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Symbiosis insights through metagenomic analysis of a microbial consortium

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Woyke,  T.
Department of Molecular Ecology, Max Planck Institute for Marine Microbiology, Max Planck Society;

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Teeling,  H.
Department of Molecular Ecology, Max Planck Institute for Marine Microbiology, Max Planck Society;

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Huntemann,  M.
Microbial Genomics Group, Department of Molecular Ecology, Max Planck Institute for Marine Microbiology, Max Planck Society;

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Richter,  M.
Microbial Genomics Group, Department of Molecular Ecology, Max Planck Institute for Marine Microbiology, Max Planck Society;

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Glöckner,  F. O.
Microbial Genomics Group, Department of Molecular Ecology, Max Planck Institute for Marine Microbiology, Max Planck Society;

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Mussmann,  M.
Department of Molecular Ecology, Max Planck Institute for Marine Microbiology, Max Planck Society;

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Amann,  R.
Department of Molecular Ecology, Max Planck Institute for Marine Microbiology, Max Planck Society;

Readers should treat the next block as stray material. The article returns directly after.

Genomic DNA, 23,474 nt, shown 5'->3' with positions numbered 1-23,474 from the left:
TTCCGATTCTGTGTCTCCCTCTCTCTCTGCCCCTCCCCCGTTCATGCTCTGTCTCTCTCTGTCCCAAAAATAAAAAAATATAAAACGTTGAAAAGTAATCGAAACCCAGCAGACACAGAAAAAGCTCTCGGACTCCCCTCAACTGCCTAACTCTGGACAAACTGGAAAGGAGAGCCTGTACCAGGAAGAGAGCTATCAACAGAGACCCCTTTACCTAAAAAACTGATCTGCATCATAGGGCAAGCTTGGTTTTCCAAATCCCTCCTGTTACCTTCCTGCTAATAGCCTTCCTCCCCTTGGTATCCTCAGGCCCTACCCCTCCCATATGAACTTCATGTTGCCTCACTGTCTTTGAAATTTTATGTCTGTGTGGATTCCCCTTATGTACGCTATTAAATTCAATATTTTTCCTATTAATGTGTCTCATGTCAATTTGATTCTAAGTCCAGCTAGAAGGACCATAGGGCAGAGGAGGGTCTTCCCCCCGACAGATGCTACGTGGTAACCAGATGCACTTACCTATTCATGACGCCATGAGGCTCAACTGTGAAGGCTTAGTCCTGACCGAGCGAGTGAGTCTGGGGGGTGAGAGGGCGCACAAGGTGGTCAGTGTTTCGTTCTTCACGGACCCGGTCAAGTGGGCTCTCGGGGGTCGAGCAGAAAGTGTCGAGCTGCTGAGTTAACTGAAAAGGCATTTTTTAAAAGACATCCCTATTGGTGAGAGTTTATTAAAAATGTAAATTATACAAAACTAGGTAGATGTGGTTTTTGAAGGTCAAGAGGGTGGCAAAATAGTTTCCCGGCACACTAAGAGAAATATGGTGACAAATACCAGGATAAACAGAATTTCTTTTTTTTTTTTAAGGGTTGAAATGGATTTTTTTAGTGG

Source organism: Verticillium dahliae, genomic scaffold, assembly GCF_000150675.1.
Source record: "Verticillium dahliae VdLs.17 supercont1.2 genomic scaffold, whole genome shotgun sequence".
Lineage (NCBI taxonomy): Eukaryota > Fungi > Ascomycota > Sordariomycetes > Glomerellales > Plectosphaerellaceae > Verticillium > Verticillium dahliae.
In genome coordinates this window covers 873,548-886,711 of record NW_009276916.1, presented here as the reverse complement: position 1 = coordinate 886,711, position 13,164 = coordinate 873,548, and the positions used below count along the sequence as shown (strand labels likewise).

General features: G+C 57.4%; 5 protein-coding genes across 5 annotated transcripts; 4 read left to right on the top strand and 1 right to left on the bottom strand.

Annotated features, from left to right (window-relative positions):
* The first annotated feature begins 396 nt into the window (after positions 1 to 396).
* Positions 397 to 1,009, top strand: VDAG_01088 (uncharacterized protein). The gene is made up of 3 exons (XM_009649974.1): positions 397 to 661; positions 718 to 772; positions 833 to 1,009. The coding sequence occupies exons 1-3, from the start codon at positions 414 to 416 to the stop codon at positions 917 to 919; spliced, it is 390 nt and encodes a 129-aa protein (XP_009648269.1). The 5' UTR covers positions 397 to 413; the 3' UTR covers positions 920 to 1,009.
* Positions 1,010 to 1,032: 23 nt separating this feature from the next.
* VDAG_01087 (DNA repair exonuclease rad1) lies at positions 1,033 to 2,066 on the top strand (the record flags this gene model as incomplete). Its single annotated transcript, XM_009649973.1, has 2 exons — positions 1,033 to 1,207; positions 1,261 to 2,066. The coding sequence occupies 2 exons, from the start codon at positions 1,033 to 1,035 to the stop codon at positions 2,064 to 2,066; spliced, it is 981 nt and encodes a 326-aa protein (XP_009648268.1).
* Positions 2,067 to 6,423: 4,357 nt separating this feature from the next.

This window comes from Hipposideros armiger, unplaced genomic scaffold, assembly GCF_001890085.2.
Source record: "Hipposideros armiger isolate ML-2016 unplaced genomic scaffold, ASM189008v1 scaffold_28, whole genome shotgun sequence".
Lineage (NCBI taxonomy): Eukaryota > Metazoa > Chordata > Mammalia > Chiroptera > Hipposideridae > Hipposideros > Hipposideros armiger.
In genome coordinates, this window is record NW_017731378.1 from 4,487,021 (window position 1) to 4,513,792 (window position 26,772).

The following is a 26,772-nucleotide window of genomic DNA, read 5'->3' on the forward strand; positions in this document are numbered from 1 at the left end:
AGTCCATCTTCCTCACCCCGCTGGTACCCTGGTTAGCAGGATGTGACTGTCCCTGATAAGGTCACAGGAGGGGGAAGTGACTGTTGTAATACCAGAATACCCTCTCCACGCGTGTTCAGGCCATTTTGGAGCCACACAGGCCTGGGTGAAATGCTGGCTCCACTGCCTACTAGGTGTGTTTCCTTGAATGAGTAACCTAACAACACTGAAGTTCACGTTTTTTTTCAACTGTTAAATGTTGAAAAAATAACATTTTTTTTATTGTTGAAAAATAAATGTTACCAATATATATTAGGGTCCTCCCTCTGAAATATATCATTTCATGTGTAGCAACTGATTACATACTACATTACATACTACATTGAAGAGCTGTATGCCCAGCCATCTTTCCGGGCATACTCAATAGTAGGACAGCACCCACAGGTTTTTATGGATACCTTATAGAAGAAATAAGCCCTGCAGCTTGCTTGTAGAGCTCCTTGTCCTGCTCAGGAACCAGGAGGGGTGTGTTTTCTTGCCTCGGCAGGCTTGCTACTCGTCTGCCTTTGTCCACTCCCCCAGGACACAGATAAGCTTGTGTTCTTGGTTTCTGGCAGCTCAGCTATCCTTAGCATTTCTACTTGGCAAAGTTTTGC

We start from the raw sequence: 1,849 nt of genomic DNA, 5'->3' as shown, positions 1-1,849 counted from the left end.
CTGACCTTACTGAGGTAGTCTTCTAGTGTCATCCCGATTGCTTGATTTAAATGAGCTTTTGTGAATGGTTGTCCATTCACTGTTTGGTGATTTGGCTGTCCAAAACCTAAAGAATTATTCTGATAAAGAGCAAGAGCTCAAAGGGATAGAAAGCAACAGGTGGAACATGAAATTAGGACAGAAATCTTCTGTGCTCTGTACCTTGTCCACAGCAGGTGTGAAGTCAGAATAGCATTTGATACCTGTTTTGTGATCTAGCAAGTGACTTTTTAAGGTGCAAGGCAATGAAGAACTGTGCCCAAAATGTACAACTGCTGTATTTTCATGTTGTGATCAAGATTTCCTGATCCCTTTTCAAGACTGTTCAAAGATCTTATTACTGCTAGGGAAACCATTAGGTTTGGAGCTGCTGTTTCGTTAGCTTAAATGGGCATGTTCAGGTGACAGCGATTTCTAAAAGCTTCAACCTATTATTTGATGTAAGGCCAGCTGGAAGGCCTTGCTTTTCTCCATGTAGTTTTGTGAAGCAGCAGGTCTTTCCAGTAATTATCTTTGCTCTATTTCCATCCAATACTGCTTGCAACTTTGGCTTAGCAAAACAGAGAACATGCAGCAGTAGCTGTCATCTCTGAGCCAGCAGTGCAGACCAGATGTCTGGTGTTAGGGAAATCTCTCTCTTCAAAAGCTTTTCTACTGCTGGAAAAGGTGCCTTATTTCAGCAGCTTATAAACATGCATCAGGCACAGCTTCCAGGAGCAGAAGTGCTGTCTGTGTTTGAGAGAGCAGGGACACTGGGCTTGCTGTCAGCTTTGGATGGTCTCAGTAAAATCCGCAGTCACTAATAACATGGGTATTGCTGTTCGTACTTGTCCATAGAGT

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Bergin,  C.
Department of Molecular Ecology, Max Planck Institute for Marine Microbiology, Max Planck Society;

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Rühland,  C.
Department of Molecular Ecology, Max Planck Institute for Marine Microbiology, Max Planck Society;

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Dubilier,  N.
Department of Symbiosis, Max Planck Institute for Marine Microbiology, Max Planck Society;

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Citation

Woyke, T., Teeling, H., Ivanova, N. N., Huntemann, M., Richter, M., Glöckner, F. O., et al. (2006). Symbiosis insights through metagenomic analysis of a microbial consortium. Nature, 443(7114), 950-955.


Cite as: http://hdl.handle.net/21.11116/0000-0001-CF06-0
Abstract
Symbioses between bacteria and eukaryotes are ubiquitous, yet our understanding of the interactions driving these associations is hampered by our inability to cultivate most host-associated microbes. Here we use a metagenomic approach to describe four co-occurring symbionts from the marine oligochaete Olavius algarvensis, a worm lacking a mouth, gut and nephridia. Shotgun sequencing and metabolic pathway reconstruction revealed that the symbionts are sulphur-oxidizing and sulphate-reducing bacteria, all of which are capable of carbon fixation, thus providing the host with multiple sources of nutrition. Molecular evidence for the uptake and recycling of worm waste products by the symbionts suggests how the worm could eliminate its excretory system, an adaptation unique among annelid worms. We propose a model that describes how the versatile metabolism within this symbiotic consortium provides the host with an optimal energy supply as it shuttles between the upper oxic and lower anoxic coastal sediments that it inhabits.